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Re: [html4all] HTML5 Alternative Text, and Authoring Tools

From: Matt Morgan-May <mattmay@adobe.com>
Date: Mon, 12 May 2008 13:04:22 -0700
To: Dan Connolly <connolly@w3.org>
CC: Henri Sivonen <hsivonen@iki.fi>, HTML Working Group <public-html@w3.org>, W3C WAI-XTECH <wai-xtech@w3.org>
Message-ID: <C44DF0D6.7CB0%mattmay@adobe.com>

On 5/12/08 11:00 AM, "Dan Connolly" <connolly@w3.org> wrote:

> On Mon, 2008-05-12 at 10:46 -0700, Matt Morgan-May wrote:
> [...]
>> No, I'm afraid that people who are tired of HTML 4.01 requiring @alt will
>> flock to HTML5 since it gives them the freedom to ignore accessibility
>> wholesale.
> 
> I hope you've overstated your case and that you don't
> actually subscribe to a position that extreme.

Yes, that was somewhat of an overstatement. However, we have seen many of
the accessibility-related features of HTML stripped at this point, @alt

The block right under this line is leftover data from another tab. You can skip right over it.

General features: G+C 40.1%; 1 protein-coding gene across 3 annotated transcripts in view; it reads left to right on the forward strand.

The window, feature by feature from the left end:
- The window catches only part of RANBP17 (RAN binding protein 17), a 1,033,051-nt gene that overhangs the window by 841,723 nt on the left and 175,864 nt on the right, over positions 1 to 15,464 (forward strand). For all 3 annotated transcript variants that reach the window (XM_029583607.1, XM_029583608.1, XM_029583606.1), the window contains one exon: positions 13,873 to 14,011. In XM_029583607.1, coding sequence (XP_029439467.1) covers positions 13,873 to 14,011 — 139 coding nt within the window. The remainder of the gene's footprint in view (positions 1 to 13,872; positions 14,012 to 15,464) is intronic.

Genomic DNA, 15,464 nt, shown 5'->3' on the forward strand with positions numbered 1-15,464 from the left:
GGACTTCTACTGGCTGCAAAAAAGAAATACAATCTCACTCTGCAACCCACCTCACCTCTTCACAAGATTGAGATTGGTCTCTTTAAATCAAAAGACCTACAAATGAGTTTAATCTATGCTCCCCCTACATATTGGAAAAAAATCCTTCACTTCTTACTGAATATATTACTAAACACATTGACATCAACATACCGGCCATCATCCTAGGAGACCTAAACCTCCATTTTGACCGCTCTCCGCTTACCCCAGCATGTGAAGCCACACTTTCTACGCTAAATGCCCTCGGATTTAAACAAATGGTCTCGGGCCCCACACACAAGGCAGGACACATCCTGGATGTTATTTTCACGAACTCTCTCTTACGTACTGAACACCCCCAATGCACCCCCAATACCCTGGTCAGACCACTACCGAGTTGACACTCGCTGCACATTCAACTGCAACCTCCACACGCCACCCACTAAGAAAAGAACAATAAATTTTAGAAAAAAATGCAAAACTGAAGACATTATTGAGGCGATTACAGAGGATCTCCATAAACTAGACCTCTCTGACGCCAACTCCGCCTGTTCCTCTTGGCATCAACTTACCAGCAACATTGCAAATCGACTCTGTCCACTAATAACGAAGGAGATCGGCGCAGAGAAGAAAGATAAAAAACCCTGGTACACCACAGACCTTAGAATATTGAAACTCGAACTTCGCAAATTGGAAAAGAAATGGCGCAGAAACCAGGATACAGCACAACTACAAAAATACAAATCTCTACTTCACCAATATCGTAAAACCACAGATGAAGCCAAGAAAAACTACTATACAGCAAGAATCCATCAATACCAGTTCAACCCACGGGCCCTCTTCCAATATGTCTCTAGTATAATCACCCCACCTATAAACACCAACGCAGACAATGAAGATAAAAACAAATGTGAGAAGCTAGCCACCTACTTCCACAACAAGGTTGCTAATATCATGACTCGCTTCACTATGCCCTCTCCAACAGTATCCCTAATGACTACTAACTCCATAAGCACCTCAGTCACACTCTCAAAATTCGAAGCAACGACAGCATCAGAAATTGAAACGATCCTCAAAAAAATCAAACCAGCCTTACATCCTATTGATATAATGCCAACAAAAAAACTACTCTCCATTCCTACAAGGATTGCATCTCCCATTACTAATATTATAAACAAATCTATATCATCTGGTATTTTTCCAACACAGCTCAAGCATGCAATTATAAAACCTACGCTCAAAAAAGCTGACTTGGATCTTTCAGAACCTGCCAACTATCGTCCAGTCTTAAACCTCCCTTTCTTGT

being only the most egregious example. Taken together, it's reasonable to
conclude that accessibility is not being taken seriously, and I doubt that
authors will do much to reverse the trend when they're given an inferior
toolset with which to do it.

> There's a huge difference between the class of C programs
> that the compiler will accept and the class of C programs
> that don't have bugs.
> 
> Surely HTML conformance and HTML accessibility
> are analogous, no?
> 
> i.e. quality goes beyond conformance.

True, but the quality of HTML5 content is only potentially as good as the
spec will allow. At this point, HTML5 as proposed doesn't even offer the
facilities needed to support accessibility on top of it, much less the
features once baked into the specification for the benefit of accessibility.

-
m
Received on Monday, 12 May 2008 20:05:11 GMT

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